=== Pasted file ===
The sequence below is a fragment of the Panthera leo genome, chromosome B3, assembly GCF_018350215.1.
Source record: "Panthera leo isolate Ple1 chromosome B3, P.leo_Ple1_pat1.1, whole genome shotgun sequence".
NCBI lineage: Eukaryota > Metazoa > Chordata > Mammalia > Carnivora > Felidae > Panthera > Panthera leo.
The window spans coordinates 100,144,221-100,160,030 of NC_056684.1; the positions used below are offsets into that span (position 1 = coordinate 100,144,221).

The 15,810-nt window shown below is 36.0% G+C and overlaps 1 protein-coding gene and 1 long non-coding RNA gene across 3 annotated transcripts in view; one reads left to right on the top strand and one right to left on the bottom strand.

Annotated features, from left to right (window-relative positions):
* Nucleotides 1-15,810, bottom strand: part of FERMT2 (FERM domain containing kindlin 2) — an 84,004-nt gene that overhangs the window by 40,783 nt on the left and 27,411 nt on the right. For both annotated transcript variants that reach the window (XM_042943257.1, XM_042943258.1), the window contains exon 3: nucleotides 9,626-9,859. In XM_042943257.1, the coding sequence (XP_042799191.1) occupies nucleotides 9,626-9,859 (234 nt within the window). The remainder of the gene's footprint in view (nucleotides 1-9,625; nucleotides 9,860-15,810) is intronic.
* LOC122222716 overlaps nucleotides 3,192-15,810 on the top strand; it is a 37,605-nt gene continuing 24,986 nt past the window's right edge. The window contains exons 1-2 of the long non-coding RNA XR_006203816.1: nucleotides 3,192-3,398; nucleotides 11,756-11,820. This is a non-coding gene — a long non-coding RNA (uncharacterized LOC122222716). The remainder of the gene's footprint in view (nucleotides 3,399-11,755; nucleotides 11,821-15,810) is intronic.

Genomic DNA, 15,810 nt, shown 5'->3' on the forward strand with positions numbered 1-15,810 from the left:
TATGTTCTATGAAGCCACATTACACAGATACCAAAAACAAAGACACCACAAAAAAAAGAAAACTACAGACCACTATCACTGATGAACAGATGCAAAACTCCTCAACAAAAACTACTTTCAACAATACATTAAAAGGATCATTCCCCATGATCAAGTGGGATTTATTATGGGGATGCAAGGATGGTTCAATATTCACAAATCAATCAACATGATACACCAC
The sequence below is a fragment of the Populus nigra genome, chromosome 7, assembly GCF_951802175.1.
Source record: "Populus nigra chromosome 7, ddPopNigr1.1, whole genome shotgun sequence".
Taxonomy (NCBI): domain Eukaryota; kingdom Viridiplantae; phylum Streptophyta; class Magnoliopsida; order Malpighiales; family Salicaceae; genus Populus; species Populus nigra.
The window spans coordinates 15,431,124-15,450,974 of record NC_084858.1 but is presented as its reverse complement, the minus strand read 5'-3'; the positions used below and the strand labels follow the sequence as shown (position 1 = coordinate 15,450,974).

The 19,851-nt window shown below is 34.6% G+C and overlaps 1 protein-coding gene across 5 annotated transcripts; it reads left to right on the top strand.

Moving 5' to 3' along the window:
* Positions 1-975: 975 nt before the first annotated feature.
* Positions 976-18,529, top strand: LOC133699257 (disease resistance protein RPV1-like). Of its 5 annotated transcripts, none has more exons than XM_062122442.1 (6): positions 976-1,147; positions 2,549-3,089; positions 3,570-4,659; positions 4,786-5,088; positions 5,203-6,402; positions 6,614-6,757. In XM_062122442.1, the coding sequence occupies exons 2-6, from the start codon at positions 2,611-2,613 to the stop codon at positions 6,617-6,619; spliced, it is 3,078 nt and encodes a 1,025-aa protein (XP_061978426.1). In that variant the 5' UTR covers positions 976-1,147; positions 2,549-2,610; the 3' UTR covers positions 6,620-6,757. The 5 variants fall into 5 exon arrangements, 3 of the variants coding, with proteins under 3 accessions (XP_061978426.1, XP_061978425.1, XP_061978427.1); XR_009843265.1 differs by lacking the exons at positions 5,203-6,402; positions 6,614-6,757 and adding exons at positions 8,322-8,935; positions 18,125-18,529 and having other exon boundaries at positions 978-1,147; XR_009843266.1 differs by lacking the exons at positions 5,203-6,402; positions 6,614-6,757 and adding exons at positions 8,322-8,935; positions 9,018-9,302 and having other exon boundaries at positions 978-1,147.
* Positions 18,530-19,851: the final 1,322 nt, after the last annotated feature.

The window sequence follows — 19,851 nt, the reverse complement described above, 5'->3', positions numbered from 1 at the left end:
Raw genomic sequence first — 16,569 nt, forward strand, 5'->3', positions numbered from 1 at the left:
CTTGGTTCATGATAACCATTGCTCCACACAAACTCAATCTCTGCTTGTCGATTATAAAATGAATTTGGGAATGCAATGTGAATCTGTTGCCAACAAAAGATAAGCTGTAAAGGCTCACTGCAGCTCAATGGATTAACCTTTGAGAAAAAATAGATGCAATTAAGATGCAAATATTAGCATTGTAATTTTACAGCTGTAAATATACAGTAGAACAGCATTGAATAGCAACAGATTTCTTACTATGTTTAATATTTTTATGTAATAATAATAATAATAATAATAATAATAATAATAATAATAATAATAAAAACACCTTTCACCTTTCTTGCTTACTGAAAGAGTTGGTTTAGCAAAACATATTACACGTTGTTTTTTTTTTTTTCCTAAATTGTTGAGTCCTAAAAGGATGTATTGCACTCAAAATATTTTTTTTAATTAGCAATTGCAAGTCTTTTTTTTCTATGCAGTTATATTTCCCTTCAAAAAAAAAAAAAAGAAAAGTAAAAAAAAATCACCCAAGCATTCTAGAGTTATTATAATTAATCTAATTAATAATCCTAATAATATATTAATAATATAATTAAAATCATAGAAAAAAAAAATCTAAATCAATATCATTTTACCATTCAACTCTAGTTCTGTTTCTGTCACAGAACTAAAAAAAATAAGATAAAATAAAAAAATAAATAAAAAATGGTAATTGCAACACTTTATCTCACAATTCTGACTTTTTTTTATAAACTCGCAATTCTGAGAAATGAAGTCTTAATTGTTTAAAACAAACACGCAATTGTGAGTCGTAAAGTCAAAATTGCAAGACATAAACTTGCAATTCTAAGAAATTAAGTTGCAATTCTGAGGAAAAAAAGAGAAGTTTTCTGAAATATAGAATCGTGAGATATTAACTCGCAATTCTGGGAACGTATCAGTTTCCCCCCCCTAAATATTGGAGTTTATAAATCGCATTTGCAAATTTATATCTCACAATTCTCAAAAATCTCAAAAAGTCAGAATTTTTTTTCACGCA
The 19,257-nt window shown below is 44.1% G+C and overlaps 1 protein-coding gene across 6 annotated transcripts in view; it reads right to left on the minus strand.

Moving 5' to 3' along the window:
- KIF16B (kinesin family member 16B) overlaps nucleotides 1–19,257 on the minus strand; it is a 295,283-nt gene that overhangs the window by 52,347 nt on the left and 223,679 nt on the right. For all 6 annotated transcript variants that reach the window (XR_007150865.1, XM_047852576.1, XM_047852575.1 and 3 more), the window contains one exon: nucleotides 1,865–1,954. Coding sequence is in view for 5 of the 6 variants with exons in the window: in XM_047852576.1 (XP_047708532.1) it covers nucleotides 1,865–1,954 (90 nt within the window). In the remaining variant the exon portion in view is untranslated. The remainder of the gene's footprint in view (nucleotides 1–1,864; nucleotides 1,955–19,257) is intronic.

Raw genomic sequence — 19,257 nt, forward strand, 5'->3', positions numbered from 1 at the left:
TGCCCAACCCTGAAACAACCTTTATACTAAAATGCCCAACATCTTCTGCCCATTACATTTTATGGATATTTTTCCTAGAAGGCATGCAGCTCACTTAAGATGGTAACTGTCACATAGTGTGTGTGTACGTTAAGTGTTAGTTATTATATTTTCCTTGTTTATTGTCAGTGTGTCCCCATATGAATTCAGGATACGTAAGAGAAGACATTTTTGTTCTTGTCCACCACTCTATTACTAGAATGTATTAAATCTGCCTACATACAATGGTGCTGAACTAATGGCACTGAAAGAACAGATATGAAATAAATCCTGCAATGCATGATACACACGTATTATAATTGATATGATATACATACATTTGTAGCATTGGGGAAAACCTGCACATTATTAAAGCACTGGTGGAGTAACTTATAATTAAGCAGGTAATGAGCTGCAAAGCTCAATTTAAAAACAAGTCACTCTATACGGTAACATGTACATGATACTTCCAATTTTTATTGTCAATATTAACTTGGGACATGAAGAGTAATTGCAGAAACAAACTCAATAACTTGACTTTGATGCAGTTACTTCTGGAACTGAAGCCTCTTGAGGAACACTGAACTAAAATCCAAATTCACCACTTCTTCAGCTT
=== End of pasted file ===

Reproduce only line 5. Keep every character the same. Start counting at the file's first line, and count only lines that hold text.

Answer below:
The 15,810-nt window shown below is 36.0% G+C and overlaps 1 protein-coding gene and 1 long non-coding RNA gene across 3 annotated transcripts in view; one reads left to right on the top strand and one right to left on the bottom strand.